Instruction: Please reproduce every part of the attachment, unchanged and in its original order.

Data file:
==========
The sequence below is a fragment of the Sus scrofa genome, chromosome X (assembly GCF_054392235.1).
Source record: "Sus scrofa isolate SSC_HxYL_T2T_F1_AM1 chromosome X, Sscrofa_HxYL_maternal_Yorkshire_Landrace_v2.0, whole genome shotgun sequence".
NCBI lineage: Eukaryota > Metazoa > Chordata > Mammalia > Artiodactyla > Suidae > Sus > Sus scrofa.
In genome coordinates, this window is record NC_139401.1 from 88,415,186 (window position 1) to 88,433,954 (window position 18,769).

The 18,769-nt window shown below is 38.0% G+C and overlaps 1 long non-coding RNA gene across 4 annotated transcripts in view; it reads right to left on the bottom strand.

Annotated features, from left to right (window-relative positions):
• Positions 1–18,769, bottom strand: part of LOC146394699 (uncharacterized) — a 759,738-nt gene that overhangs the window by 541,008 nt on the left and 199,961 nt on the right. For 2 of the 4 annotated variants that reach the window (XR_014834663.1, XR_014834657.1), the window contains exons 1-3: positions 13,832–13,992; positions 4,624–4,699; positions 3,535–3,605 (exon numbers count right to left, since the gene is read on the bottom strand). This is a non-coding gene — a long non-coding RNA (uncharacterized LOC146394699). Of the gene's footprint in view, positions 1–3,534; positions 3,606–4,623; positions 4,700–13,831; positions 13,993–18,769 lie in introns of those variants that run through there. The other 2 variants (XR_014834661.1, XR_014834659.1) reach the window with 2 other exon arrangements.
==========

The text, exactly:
The sequence below is a fragment of the Sus scrofa genome, chromosome X (assembly GCF_054392235.1).
Source record: "Sus scrofa isolate SSC_HxYL_T2T_F1_AM1 chromosome X, Sscrofa_HxYL_maternal_Yorkshire_Landrace_v2.0, whole genome shotgun sequence".
NCBI lineage: Eukaryota > Metazoa > Chordata > Mammalia > Artiodactyla > Suidae > Sus > Sus scrofa.
In genome coordinates, this window is record NC_139401.1 from 88,415,186 (window position 1) to 88,433,954 (window position 18,769).

The 18,769-nt window shown below is 38.0% G+C and overlaps 1 long non-coding RNA gene across 4 annotated transcripts in view; it reads right to left on the bottom strand.

Annotated features, from left to right (window-relative positions):
• Positions 1–18,769, bottom strand: part of LOC146394699 (uncharacterized) — a 759,738-nt gene that overhangs the window by 541,008 nt on the left and 199,961 nt on the right. For 2 of the 4 annotated variants that reach the window (XR_014834663.1, XR_014834657.1), the window contains exons 1-3: positions 13,832–13,992; positions 4,624–4,699; positions 3,535–3,605 (exon numbers count right to left, since the gene is read on the bottom strand). This is a non-coding gene — a long non-coding RNA (uncharacterized LOC146394699). Of the gene's footprint in view, positions 1–3,534; positions 3,606–4,623; positions 4,700–13,831; positions 13,993–18,769 lie in introns of those variants that run through there. The other 2 variants (XR_014834661.1, XR_014834659.1) reach the window with 2 other exon arrangements.